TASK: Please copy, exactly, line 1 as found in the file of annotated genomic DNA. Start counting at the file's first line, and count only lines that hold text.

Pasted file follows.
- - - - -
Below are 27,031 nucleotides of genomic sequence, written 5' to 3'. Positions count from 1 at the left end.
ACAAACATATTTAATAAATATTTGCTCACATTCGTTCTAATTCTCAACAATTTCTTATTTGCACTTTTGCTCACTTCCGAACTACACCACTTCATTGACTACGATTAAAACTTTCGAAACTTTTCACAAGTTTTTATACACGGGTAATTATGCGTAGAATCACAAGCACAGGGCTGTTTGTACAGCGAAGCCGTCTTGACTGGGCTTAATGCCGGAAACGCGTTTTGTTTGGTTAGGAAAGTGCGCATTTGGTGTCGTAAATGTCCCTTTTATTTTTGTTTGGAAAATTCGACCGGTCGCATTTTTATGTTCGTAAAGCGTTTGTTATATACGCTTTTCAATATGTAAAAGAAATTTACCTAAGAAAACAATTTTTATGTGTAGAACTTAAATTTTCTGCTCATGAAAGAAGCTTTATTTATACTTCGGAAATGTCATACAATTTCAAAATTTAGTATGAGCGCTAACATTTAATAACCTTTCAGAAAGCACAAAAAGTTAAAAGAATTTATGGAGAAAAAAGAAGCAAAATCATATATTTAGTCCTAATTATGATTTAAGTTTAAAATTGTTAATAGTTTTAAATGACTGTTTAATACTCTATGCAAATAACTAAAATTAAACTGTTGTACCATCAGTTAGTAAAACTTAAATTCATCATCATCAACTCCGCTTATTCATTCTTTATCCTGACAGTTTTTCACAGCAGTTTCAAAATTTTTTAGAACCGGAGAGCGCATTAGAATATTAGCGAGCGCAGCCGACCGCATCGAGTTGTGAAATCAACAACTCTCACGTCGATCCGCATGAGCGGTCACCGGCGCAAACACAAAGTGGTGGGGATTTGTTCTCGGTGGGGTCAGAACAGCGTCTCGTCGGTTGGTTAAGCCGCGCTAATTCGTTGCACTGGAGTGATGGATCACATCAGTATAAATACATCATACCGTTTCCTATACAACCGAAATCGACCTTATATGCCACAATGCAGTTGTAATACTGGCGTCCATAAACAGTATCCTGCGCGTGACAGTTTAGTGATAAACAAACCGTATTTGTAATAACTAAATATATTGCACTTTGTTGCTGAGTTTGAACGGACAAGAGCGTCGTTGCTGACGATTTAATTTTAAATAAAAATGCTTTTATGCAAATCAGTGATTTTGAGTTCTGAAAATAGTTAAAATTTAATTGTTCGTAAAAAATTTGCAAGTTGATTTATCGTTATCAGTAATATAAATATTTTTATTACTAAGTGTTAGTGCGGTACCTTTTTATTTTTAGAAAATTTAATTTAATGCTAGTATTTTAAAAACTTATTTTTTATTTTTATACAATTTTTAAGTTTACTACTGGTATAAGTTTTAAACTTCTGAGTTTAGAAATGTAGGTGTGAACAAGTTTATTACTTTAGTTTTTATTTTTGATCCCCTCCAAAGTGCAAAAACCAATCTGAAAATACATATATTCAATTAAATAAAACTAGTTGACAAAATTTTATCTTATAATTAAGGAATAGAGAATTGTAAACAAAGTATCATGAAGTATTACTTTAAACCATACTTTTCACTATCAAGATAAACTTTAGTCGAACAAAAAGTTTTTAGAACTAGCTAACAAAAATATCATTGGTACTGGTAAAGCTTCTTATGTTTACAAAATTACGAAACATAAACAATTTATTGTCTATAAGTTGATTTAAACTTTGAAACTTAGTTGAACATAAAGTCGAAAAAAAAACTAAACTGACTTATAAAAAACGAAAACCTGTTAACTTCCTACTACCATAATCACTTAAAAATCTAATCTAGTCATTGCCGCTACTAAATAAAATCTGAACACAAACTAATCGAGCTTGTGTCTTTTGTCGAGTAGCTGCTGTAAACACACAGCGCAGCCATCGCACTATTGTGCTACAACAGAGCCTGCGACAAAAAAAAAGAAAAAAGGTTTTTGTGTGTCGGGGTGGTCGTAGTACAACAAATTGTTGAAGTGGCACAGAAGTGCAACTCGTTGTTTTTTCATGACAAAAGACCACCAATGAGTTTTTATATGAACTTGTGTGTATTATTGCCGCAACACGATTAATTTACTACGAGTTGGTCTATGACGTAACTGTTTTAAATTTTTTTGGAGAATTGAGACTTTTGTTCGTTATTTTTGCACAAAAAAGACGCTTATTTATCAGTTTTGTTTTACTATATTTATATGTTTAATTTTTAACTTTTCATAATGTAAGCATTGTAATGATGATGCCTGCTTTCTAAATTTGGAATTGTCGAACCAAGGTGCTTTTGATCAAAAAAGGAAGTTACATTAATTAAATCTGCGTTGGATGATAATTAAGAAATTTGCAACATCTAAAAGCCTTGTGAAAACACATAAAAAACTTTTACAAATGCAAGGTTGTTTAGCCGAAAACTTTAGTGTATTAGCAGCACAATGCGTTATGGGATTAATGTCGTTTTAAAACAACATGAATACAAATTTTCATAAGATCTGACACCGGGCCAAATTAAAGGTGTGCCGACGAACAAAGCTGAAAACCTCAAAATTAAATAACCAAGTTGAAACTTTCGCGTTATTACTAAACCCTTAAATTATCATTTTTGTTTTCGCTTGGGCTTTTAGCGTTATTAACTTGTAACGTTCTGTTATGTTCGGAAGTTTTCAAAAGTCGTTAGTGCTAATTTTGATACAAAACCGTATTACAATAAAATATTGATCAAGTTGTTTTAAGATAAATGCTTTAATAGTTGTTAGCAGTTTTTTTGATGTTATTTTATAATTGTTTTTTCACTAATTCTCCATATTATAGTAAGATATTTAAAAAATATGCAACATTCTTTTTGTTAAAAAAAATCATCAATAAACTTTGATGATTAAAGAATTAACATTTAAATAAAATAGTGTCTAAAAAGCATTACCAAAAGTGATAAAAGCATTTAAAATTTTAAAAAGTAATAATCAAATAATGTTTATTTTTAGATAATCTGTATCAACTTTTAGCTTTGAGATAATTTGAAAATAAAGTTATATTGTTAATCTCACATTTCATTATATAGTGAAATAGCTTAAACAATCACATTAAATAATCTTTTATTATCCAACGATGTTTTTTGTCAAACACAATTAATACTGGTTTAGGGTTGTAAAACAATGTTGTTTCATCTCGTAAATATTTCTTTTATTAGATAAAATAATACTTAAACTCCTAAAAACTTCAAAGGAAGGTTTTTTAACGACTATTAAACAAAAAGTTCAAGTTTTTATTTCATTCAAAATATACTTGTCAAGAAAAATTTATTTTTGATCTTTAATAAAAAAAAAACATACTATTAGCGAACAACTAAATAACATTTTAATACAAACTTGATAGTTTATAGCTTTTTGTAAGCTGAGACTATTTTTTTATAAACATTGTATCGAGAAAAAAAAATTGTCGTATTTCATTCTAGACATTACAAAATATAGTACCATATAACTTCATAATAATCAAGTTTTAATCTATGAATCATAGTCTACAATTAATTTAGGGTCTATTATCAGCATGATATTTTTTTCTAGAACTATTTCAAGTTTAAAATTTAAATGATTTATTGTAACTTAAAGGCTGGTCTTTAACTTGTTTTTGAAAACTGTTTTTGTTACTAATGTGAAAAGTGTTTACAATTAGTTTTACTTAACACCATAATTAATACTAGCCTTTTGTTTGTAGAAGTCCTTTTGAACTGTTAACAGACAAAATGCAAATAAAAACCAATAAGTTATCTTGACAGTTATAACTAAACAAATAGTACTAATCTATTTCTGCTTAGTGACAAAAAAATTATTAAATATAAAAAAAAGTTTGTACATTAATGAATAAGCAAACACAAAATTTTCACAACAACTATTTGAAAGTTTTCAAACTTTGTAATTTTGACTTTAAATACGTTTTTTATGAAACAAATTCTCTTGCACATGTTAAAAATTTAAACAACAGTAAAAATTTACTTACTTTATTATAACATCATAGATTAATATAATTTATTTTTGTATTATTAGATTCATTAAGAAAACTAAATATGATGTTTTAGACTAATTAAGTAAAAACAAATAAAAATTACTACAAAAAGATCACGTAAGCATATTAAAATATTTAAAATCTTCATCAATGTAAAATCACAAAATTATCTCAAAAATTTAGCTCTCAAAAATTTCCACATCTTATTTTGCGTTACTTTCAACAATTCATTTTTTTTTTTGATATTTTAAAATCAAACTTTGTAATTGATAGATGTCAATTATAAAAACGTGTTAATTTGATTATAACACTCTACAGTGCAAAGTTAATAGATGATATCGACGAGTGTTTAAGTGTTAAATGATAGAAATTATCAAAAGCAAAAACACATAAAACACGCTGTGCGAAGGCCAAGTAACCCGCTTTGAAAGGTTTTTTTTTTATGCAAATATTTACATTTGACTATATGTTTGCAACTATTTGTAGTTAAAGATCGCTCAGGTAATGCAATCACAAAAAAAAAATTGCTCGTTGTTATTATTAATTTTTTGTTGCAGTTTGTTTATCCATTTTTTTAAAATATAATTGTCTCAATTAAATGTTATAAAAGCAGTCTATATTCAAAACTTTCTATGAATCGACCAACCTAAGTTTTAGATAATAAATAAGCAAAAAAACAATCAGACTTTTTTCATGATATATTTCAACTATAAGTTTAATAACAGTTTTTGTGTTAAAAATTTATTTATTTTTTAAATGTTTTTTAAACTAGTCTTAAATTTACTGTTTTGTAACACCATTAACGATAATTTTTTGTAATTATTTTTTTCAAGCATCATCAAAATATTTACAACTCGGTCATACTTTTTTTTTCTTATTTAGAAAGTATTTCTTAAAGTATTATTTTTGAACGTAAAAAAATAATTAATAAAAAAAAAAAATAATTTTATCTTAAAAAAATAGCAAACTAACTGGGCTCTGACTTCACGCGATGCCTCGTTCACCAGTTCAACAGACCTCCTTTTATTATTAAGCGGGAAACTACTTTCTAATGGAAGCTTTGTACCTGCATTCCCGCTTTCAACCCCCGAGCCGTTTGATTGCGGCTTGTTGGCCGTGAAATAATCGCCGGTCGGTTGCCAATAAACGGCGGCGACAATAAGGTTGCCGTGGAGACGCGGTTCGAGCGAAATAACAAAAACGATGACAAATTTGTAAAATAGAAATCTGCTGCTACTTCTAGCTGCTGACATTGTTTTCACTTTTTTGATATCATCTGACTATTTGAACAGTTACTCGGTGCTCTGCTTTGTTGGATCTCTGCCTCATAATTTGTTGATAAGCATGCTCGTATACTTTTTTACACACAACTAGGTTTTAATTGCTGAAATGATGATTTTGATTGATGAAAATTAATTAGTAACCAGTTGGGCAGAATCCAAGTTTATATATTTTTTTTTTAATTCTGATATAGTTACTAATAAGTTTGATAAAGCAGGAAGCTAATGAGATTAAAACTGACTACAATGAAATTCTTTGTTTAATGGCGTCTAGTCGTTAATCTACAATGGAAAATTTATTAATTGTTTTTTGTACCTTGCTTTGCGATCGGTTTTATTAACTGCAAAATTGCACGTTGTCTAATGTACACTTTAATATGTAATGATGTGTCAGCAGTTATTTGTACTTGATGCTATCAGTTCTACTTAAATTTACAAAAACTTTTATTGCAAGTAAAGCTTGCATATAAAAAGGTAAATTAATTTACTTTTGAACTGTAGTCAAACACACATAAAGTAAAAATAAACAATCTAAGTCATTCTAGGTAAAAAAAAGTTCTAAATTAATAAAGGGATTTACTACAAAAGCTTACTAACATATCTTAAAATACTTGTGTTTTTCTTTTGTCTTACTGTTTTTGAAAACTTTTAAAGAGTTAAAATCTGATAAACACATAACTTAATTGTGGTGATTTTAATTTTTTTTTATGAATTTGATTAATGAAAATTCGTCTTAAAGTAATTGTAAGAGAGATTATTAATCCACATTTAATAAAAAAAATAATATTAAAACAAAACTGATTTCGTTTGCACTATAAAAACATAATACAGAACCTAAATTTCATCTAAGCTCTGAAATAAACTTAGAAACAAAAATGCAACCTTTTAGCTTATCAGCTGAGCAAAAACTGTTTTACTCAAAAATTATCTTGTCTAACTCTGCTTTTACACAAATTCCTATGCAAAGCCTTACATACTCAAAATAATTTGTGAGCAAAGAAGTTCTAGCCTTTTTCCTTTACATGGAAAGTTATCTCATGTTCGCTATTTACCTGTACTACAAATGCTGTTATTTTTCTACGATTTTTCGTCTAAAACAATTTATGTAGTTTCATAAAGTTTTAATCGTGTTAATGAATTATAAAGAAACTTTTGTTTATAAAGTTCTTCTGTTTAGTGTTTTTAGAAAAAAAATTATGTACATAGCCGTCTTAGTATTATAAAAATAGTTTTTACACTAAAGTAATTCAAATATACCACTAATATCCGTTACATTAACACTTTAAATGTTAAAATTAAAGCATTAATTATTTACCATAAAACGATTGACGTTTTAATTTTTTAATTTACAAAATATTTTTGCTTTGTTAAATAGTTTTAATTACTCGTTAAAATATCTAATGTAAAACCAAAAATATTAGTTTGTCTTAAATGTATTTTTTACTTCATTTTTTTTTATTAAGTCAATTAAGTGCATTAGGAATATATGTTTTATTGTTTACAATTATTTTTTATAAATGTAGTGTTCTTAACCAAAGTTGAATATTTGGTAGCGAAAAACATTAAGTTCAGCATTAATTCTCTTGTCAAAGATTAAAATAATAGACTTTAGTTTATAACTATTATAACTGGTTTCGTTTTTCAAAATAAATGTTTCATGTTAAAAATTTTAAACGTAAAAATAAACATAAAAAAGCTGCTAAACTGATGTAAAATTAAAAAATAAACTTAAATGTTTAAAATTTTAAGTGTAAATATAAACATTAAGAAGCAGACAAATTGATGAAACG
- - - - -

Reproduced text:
Below are 27,031 nucleotides of genomic sequence, written 5' to 3'. Positions count from 1 at the left end.